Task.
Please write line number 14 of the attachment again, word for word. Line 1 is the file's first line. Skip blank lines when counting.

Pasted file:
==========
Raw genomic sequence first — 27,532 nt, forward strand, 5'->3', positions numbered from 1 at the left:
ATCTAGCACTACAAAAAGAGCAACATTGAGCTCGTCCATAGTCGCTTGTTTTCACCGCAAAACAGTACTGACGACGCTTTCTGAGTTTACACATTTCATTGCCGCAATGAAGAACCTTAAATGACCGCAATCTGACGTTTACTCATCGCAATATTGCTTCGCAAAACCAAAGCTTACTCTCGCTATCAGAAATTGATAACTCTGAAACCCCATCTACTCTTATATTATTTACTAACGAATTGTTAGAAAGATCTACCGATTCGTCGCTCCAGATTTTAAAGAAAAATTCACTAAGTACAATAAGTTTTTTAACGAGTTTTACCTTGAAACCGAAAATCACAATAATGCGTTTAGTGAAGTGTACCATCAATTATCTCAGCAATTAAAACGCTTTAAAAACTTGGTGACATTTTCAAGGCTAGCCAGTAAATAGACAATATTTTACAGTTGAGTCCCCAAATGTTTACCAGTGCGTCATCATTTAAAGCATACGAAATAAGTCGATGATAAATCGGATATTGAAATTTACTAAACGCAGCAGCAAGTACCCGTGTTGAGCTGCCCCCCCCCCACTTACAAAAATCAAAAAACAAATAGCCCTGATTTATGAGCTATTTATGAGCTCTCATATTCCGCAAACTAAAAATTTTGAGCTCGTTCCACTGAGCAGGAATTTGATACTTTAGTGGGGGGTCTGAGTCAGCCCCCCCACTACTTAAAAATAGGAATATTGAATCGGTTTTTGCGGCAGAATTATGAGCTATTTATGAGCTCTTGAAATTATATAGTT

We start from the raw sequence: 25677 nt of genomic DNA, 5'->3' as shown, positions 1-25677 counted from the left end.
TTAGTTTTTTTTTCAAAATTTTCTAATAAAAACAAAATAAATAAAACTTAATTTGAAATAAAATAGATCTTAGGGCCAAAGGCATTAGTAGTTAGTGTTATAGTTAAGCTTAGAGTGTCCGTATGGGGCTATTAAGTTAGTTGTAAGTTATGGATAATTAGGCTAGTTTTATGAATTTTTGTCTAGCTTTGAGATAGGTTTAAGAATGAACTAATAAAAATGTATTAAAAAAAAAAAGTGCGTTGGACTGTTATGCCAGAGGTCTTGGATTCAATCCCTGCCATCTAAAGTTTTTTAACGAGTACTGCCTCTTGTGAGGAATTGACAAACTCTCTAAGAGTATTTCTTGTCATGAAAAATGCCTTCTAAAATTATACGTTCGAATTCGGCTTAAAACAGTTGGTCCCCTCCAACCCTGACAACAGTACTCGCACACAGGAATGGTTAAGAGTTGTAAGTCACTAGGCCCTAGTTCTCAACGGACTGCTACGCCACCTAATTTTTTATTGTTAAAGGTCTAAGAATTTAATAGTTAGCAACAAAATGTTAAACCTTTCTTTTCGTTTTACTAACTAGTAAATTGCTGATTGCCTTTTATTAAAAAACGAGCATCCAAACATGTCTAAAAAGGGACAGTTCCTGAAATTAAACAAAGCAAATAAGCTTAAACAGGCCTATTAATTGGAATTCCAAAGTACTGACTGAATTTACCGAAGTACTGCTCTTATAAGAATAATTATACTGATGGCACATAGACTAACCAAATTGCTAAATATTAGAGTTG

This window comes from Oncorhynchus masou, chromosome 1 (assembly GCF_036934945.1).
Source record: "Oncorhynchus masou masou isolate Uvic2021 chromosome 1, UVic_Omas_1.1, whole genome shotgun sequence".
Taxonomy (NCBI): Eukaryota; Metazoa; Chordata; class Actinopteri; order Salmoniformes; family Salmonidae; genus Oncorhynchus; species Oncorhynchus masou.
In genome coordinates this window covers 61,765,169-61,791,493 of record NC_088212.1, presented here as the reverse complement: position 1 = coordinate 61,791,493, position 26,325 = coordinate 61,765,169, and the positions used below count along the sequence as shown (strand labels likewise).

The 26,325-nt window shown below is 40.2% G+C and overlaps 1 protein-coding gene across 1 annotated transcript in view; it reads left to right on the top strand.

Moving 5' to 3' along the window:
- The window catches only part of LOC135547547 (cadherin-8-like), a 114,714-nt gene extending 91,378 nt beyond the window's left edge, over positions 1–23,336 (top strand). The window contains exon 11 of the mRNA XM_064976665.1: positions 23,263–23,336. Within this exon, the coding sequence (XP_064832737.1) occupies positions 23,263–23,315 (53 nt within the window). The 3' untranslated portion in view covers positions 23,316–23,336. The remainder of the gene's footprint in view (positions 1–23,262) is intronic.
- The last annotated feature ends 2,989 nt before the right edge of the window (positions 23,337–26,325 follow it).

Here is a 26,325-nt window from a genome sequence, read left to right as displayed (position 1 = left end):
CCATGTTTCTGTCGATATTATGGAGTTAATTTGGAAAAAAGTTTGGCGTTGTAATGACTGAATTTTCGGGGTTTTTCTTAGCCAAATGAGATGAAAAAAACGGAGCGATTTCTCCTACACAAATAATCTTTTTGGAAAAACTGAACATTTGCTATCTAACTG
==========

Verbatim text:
CCATGTTTCTGTCGATATTATGGAGTTAATTTGGAAAAAAGTTTGGCGTTGTAATGACTGAATTTTCGGGGTTTTTCTTAGCCAAATGAGATGAAAAAAACGGAGCGATTTCTCCTACACAAATAATCTTTTTGGAAAAACTGAACATTTGCTATCTAACTG